SpeakEasy's "Necessary Monsters": Kuntz Uncaged

Thomas Derrah and Cast in "Necessary Monsters"
(photo: Craig Bailey/Perspective Photo)

SpeakEasy Stage Company’s latest offering is the world premiere of playwright/actor John Kuntz’s “Necessary Monsters”, a gleefully demented amalgam of “La Ronde”, “The Alfred Hitchcock Hour” and “The Bridge of San Luis Rey”. In the spirit of spoof, herewith (hopefully with most spoilers unspoiled) please accept some theatrical Cliff notes.

After some foreshadowing mime, a familiar “ding” (precisely the sound you hear on an airplane) indicates all the actors are to be seated in rows for their stories to begin with the singing of “You Are My Sunshine”. Drake (Michael Underhill), hunky with a monkey (stuffed), asks Stephen (John Kuntz), a waitperson, if they’d ever met before. Next, Cissa (McCaela Donovan), a film special effects editor, enters for her blind internet date with Drake, informing him she’s at work on a serial killer mystery, “Necessary Monsters”. Then there’s a flashback to a younger Drake, held hostage by an unnamed man and his moll Mia (Georgia Lyman). Stephen next enters to admit to Drake that years ago he saved Drake’s life in Barcelona. Then Midge (Evelyn Howe) meets Victor (Greg Maraio), who lost one hand, in a crowded bar where the masked Clint (also played by Maraio) also appears. It becomes clear (well, if you’re paying strict attention) that this is all a filmed scene being created by Cissa (who overhears a television show about a man intent on strangling his wife) and that Midge is an undercover cop on the trail of a serial killer. Flora (Stacy Fischer) relates the same story about the strangler on the phone to Clint, who’s tied up Theo (Kuntz again) who turns out to be a psychiatrist intent on strangling his wife. Next Abigail (Lyman again) is on Theo’s office couch talking about her overeating. Next Faye (Howe again) enters describing how she was photographed firing an underling.

Meanwhile, it turns out all this is part of the book that just everyone’s reading (yes, you guessed it, entitled “Necessary Monsters”). Drake, at home, imagines he hears creatures running about. Then Gillian (Donovan again) Drake’s ex, appears to thank him for the flowers he sent when her mother died. Next all shush Drake so that Greer (Thomas Derrah, in drag) can deliver a lengthy monologue (spoken to an invisible friend Suzanne at a benefit for burned and limbless children), then exit as the cast sings “You Are My Sunshine”. Clint arrives to offer a younger version of Drake money for sex, at which Gillian yells “cut”, indicating we’re watching a scene being filmed again. Theo the psychiatrist then gets shot by Abigail, which turns out to be part of that book everyone’s reading. Mia (the moll, remember?) tells Drake he was the one who got away from the killer. And Cissa reveals she’s finished “Necessary Monsters”, which Kuntz also does, to Willy Nelson’s “You Are My Sunshine”; how won’t be revealed here.

It should be noted that the entire play occurs within the confines of a huge cage designed by Cristina Todesco (filled with television sets, an endless telephone line, and seemingly endless supply of props). The rest of the technical credits include Costume Design by Elisabetta Polito, Lighting Design by Jeff Adelberg and Sound/Video Design by Adam Stone. Each contributes enormously to helping things seem at least partly comprehensible, as does the fluid Direction by David R. Gammons. The acting by all of the travelers on this ship of fools is also first rate, especially important when roles are as doubled as they are here for most of the cast. Derrah stands out with his devastatingly hilarious diatribe. All of these amazing thespians make the storytelling amusing and involving even if more than a tad convoluted.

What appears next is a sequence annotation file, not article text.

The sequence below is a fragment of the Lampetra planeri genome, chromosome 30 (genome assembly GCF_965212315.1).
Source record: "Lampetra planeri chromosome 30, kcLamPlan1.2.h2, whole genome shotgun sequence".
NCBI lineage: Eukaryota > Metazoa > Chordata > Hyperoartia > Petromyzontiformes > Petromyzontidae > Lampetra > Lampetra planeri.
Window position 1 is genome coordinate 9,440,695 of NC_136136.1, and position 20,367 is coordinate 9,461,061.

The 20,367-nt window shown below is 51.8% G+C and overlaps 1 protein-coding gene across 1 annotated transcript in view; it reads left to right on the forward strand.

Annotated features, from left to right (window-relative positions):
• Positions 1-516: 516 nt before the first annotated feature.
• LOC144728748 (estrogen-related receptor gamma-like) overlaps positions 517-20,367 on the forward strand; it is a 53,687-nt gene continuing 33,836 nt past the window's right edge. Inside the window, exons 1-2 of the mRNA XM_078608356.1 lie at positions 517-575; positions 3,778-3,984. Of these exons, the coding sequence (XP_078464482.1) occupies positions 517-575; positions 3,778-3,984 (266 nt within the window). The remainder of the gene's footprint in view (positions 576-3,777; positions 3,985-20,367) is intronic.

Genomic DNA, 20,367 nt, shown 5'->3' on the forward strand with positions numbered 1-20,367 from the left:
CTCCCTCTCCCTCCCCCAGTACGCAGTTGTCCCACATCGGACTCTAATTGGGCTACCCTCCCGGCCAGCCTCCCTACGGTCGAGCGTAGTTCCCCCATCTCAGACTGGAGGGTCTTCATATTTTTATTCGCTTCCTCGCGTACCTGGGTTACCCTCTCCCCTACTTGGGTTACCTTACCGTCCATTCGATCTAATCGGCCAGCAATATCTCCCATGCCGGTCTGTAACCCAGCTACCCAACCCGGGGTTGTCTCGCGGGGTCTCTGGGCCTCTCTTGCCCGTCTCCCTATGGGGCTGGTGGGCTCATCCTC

Confused? No doubt, and this seems to be part of the playwright’s intention. The interrelated stories are rather like “Six Degrees of John Kuntz”, and challenging to follow. There are some clues along the way in dialogues as Kuntz unwraps overlapping layers. Faye asks: “Is there a finite amount of suffering?…I stub my toe, so that a hungry child may eat a warm meal; I win an Emmy so thirty nuns must die in a tidal wave…why isn’t life equitable?”. Abigail declares that “hearts are over-rated”. Theo states that “things are never as bad as they seem”. And Greer, making a passing reference to a deceased son Kenneth (one of Clint’s victims?), opines that she “deserves something better than this…Things will never get better if you just stay quiet”. Finally, there’s the statement by Midge that “there has to be some connection, there just has to be, between you (Victor) and him (Clint) and all of his victims; It can’t just be random”.

So there’s method in Kuntz’s madness. If your preference is for linear theater, then this probably won’t be your bag. It’s as absurdist as drama gets these days, where there’s more attention paid to the journey than to the destination. At the close, the actors, finally let out of their cage, silently walk off, with a brief pause to look back at one another, never to return. The audience, first bewildered then bemused, eventually realizes the author is still at work even after the supposed end of the play. There are no curtain calls (alas, removing one of the prime rewards of performing), as the theatergoers stumble from the darkness into the light. Some may be reminded of Greer’s note about her husband: “He adores the ballet, the only time he gets any sleep”. If you love surrealism, you’ll be totally enthralled by the creativity and language. After all, intelligibility is over-rated.

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